By: Rushabh Soni
A poison pill plan is a shareholder rights plan that makes the target company less attractive to potential acquirers. Public companies can do this several ways, such as identifying a share acquisition threshold at which existing shareholders can buy new shares at a discount or buy shares of the acquiring company at a discount if the takeover is successful. Poison pills occur when public companies rather dilute their stock value than sell to a potential acquirer whom they believe will completely overhaul the board of directors.
Earlier this year, Macellum Capital Management, an activist hedge fund, sent a letter to the board of directors at Kohl’s nominating ten independent board members and asking to change some of its market strategies because of staggering performance and declining growth. Macellum and others also sent offers for sale to buy Kohl’s, but Kohl’s rejected them because, according to them, the activist investors were undervaluing the company. Shortly after, Kohl’s instituted a poison pill plan with the following parameters: (1) once a potential acquirer obtains more than ten percent in beneficial shares, other existing shareholders can purchase common stock at a fifty percent discount and (2) the rights expire in one year. However, Kohl’s can still pursue a sale and entertain other potential acquirers.
While Kohl’s does exactly that, it might be prudent to consider how potential acquirers who have gone out of favor with the board can still overcome the poison pill. In Just Do It: An Antidote to the Poison Pill, Velasco details three-pronged approach to overcoming the poison pill: (1) make an initial tender offer that just triggers the effects of the pill and (2) make a second tender offer after ascertaining the dilution. For instance, in Kohl’s case, Activist Investor X can acquire ten percent of beneficial shares, enough to trigger the shareholders’ rights to purchase common shares at a fifty percent discount. Then, there would be a period in which the shareholders could elect to purchase more shares at the discount, thereby diluting the value of the acquired shares. After that, Activist Investor X could submit another tender offer that covers the dilution, but for obvious reasons, the investor should submit an offer that is significantly above market. Here, Kohl’s shareholders can then keep buying additional shares at the discount, further diluting Activist Investor X’s shares, but shareholders would be investing a significant amount of money into this endeavor just to oppose an above-average tender offer.
Notwithstanding the above, courts may have to get involved if the strategy poses a coercion issue – if shareholders are somehow forced to take the offer. According to Unitrin, Inc. v. American General Corp., if shareholders tender shares to the activist investor based on some mistaken belief about the company, that constitutes substantive coercion. In the face of any perceived coercion, Kohl’s would likely adopt additional measures to safeguard its investors. However, the activist investor could certainly take advantage of the shareholders’ mistaken belief as to the future of the company; for instance, if shareholders believed that Kohl’s is likely not going to obtain a large enough market share to combat Amazon, the activist investor could take advantage of that fact and proceed with the poison pill antidote.
For the activist investor, the entire antidote strategy would involve an incredible amount of money and motivation. However, if the activist investor truly believes in Kohl’s future, then it may be a tactic worth exploring as Kohl’s reins in more offers from other investors.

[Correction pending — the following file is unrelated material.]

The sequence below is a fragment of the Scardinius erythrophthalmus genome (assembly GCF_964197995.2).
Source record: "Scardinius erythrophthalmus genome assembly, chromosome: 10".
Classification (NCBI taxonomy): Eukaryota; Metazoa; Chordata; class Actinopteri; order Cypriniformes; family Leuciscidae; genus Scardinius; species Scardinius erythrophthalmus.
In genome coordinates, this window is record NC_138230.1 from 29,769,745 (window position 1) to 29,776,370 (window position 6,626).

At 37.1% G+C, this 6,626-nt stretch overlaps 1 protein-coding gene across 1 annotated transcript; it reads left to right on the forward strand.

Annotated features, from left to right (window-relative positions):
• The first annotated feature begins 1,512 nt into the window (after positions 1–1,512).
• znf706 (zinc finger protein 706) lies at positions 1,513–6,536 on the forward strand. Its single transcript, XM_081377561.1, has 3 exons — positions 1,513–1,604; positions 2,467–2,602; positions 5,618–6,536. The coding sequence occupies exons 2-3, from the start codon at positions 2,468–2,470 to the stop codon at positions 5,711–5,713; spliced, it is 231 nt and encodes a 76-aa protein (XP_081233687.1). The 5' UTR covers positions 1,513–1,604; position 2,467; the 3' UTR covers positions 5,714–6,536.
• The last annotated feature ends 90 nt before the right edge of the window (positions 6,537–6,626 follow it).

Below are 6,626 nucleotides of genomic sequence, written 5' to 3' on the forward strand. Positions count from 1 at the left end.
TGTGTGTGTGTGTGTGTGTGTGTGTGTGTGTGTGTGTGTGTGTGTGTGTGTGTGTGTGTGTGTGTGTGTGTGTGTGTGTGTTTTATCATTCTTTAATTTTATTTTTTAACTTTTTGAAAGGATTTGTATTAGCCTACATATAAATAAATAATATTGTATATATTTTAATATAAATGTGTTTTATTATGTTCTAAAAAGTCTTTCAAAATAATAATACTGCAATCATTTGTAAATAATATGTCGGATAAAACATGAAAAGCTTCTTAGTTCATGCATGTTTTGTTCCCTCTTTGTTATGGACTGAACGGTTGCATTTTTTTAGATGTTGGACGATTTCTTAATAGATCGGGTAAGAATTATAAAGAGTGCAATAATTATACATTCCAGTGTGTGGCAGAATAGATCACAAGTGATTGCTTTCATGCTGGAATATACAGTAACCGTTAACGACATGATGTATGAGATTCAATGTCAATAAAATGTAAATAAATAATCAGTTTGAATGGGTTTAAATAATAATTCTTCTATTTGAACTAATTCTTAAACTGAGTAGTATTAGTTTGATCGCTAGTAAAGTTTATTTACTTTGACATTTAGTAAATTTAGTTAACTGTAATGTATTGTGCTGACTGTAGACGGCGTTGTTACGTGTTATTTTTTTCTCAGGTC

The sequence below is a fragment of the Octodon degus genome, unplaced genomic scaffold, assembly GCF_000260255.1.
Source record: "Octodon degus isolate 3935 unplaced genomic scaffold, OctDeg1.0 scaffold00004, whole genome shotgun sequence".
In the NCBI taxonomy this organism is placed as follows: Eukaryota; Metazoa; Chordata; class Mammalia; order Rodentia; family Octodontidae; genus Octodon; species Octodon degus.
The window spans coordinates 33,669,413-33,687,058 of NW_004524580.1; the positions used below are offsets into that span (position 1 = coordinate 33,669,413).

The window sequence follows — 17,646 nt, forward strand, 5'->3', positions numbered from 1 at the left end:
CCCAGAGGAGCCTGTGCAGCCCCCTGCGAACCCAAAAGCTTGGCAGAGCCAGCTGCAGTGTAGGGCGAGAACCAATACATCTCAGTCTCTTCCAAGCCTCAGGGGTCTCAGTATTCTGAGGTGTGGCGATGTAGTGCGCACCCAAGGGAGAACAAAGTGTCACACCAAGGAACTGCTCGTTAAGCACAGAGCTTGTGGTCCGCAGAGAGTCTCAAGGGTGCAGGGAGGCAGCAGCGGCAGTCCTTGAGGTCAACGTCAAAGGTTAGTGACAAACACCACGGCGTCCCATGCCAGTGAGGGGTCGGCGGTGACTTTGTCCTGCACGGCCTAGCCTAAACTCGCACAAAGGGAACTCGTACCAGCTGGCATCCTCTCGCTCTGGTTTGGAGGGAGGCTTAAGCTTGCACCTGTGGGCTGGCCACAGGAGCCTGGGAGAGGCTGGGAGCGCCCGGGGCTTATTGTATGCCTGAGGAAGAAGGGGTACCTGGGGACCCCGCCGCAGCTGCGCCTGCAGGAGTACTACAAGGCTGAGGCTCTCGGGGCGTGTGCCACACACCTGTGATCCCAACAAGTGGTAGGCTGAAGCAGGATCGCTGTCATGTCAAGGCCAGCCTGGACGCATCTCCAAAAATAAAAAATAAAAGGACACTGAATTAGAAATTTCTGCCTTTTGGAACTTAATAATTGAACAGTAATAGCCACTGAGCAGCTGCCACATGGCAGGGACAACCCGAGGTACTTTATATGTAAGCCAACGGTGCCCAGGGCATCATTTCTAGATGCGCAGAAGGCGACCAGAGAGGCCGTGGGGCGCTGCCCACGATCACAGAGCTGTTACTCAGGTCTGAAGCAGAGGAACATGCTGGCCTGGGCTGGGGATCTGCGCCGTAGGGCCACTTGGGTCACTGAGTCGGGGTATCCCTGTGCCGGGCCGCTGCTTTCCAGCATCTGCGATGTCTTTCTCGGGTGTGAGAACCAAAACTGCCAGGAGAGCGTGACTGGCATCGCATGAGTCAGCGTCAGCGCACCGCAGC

See Poison Pill, Investopedia (Feb. 23, 2022), https://www.investopedia.com/terms/p/poisonpill.asp.
 See Chron Contributor, Reasons for Firing a Chairman of the Board, Chron (April 20, 2021), https://work.chron.com/can-board-directors-fired-25969.html.
 See Macellum Nominates Ten Highly Qualified and Independent Candidates for Election to the Kohl’s Board of Directors, Business Wire (Feb. 10, 2022), https://www.businesswire.com/news/home/20220210005444/en/Macellum-No,%20minates-Ten-Highly-Qualified-and-Independent-Candidates-for-Election-to-the-Kohl%E2%80%99s-Board-of-Directors; see also Letter from Macellum Capital Management to Kohl’s Shareholders (Jan. 18, 2022), https://macellumcapitalmanagement.com/wp-content/uploads/2022/01/Letter-to-KSS-Shareholders_1-18-22.pdf.
 See Svea Herbst-Bayliss, Macellum asks Kohl’s for board seat, public commitment to explore sale, Reuters (Jan. 25, 2022), https://www.reuters.com/business/retail-consumer/exclusive-macellum-asks-kohls-board-seat-public-commitment-explore-sale-2022-01-25/#:~:text=Macellum%2C%20which%20owns%20roughly%205,Kohl’s%20at%20roughly%20%249%20billion.
 See Kohl’s Board of Directors Provides Update on Review of Unsolicited Expressions of Interest, Kohl’s (Feb. 4, 2022), https://corporate.kohls.com/news/archive-/2022/february/kohl-s-board-of-directors-provides-update-on-review-of-unsolicit; see also Kohl’s Corporation, (Form 8-K) (Feb. 3, 2022).
 See JinJoo Lee, Kohl’s Poison Pill Won’t Kill Potential Sale, Wall Street Journal (Feb. 10, 2022), https://www.wsj.com/articles/kohls-poison-pill-wont-kill-potential-sale-11644519380.
 See Julian Velasco, Just Do It: An Antidote to the Poison Pill, 52 Emory L. J. 849, 868 (2003).
 See Tiffany C. Wright, What Happens When I Don’t Tender My Shares?, Zacks (Mar. 6, 2019), https://finance.zacks.com/happens-dont-tender-shares-10043.html (stating that an investor will likely sweeten the deal by offering to buy shares at a premium since shareholders would likely not accept a low tender offer).
 See Unitrin, Inc. v. Am. Gen. Corp., 651 A.2d 1361, 1384 (Del. 1995).
 See generally id.
 See generally Poison Pill, Investopedia (Feb. 23, 2022), https://www.investopedia.com/terms/p/poisonpill.asp.